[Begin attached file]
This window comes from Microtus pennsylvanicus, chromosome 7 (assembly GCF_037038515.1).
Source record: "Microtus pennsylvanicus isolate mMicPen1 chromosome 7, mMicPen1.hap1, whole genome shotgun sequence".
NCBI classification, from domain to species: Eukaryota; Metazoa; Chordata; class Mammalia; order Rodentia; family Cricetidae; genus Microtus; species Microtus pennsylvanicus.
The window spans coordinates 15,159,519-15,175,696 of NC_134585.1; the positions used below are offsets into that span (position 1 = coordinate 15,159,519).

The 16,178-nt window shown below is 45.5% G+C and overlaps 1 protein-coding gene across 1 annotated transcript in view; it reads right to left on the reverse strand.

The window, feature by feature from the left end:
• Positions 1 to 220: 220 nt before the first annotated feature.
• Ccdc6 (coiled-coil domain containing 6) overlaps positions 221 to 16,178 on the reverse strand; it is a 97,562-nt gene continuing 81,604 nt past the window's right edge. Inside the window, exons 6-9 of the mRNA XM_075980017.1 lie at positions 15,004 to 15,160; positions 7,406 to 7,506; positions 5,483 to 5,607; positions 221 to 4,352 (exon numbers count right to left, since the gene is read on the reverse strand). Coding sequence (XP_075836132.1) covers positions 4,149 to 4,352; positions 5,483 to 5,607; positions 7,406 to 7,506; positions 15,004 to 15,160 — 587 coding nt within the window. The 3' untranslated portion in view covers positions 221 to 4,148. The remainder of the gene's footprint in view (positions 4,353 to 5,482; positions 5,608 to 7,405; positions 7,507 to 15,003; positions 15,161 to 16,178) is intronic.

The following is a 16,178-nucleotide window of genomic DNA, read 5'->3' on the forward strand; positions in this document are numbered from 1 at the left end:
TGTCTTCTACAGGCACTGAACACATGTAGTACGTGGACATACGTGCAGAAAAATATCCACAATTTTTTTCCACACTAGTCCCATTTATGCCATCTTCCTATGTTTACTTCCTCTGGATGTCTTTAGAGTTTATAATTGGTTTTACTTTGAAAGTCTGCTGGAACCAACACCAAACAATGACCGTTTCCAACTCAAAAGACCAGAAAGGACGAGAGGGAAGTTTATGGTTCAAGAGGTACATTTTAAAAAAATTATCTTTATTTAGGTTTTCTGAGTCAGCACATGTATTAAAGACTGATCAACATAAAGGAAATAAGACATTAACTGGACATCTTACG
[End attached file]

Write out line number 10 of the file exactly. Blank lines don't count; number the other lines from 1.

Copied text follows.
TGTCTTCTACAGGCACTGAACACATGTAGTACGTGGACATACGTGCAGAAAAATATCCACAATTTTTTTCCACACTAGTCCCATTTATGCCATCTTCCTATGTTTACTTCCTCTGGATGTCTTTAGAGTTTATAATTGGTTTTACTTTGAAAGTCTGCTGGAACCAACACCAAACAATGACCGTTTCCAACTCAAAAGACCAGAAAGGACGAGAGGGAAGTTTATGGTTCAAGAGGTACATTTTAAAAAAATTATCTTTATTTAGGTTTTCTGAGTCAGCACATGTATTAAAGACTGATCAACATAAAGGAAATAAGACATTAACTGGACATCTTACG